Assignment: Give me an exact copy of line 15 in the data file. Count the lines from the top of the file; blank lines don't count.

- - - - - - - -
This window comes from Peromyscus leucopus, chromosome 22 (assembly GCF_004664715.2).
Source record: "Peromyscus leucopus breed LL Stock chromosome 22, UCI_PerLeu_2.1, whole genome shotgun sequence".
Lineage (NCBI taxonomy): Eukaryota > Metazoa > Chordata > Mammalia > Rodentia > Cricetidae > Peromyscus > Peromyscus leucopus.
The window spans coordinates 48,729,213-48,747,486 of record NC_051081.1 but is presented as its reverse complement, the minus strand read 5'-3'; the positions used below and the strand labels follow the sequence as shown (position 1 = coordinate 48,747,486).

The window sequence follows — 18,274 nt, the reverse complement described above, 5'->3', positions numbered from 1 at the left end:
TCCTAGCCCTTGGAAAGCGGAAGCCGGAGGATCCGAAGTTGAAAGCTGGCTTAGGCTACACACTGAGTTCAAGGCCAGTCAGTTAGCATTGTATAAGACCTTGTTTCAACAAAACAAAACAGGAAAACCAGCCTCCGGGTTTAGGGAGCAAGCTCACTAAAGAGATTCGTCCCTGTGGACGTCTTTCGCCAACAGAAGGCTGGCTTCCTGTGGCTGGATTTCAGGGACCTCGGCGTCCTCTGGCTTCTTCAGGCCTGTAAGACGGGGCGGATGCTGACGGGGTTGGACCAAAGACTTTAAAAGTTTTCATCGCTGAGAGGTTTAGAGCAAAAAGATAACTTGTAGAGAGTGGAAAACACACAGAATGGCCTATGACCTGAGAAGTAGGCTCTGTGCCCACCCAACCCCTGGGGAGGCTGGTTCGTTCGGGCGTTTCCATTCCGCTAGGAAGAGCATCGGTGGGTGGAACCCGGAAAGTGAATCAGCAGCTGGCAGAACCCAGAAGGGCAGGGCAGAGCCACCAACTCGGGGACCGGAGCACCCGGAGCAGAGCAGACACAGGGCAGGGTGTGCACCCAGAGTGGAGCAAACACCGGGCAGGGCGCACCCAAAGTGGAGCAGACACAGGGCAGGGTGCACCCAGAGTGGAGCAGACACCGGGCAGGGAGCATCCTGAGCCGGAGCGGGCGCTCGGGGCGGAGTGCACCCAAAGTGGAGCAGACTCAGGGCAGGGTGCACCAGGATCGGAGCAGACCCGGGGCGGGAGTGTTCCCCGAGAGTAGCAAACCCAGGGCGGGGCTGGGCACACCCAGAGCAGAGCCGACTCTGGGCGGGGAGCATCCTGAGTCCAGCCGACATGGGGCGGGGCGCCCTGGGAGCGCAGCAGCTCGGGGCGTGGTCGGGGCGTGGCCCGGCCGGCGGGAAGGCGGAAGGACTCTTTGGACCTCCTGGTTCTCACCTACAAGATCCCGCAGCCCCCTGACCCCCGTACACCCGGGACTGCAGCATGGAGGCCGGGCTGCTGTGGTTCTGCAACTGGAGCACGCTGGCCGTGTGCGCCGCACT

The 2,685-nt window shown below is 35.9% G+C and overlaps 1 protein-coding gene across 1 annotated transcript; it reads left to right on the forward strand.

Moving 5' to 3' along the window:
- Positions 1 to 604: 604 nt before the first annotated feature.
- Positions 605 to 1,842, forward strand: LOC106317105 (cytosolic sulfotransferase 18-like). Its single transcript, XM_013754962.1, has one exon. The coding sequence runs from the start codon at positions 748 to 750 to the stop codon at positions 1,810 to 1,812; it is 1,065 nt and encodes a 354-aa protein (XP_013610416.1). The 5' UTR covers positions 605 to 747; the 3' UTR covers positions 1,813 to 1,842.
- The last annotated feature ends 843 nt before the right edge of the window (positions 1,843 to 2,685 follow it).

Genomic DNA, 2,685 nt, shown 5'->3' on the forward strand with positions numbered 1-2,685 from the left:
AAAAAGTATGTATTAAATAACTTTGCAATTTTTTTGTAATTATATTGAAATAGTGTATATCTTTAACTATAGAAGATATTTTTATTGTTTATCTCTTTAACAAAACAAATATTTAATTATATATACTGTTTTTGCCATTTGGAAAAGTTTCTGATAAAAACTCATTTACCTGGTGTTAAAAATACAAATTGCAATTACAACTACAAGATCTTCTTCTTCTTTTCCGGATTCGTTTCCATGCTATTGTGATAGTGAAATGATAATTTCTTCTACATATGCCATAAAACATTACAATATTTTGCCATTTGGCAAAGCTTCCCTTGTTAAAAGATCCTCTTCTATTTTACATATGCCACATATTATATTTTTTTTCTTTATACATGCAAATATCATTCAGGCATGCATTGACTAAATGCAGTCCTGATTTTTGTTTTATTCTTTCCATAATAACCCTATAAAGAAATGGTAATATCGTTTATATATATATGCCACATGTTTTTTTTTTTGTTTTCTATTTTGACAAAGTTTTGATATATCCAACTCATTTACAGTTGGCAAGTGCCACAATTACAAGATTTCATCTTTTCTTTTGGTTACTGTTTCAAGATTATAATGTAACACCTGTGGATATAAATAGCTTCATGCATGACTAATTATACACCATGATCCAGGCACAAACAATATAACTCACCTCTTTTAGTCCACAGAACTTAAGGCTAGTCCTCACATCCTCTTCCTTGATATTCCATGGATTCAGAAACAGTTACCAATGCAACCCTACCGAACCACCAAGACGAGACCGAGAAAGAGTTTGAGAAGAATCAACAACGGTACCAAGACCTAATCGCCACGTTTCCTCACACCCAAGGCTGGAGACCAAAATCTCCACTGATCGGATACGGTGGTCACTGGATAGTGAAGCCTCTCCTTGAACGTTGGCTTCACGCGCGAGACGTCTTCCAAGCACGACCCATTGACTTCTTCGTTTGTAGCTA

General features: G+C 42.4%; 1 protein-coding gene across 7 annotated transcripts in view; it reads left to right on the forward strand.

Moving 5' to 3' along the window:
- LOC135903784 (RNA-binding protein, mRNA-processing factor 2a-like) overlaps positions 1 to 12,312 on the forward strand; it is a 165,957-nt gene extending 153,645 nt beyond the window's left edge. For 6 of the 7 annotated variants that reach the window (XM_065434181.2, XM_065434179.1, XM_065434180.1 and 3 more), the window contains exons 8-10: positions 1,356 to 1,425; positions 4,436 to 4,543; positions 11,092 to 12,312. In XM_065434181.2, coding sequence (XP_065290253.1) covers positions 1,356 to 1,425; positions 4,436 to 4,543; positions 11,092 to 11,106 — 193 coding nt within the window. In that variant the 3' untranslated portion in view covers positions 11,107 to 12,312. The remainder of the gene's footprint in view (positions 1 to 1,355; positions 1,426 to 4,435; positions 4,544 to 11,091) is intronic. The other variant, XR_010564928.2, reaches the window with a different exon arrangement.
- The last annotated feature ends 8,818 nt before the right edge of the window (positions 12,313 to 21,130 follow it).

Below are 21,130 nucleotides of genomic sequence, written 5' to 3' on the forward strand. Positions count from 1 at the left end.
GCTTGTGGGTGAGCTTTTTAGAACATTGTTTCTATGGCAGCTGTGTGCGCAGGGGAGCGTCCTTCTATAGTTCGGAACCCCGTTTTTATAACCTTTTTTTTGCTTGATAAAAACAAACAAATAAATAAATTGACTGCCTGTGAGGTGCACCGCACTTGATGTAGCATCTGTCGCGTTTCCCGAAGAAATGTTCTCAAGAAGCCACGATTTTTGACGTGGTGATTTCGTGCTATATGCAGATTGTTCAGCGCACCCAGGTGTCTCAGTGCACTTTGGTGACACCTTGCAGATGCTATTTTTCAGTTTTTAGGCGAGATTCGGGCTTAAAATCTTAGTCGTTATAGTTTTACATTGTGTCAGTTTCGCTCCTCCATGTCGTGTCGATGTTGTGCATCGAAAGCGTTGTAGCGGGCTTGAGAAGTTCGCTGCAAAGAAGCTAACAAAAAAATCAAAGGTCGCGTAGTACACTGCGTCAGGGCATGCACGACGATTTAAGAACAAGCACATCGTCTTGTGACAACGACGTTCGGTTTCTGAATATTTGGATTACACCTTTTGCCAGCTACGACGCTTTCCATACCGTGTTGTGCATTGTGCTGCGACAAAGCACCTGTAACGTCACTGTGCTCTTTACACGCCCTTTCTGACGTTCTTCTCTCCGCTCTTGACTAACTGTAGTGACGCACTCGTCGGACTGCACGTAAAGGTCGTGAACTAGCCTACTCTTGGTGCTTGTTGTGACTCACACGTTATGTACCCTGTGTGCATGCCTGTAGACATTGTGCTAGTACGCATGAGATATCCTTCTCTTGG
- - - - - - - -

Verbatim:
Moving 5' to 3' along the window: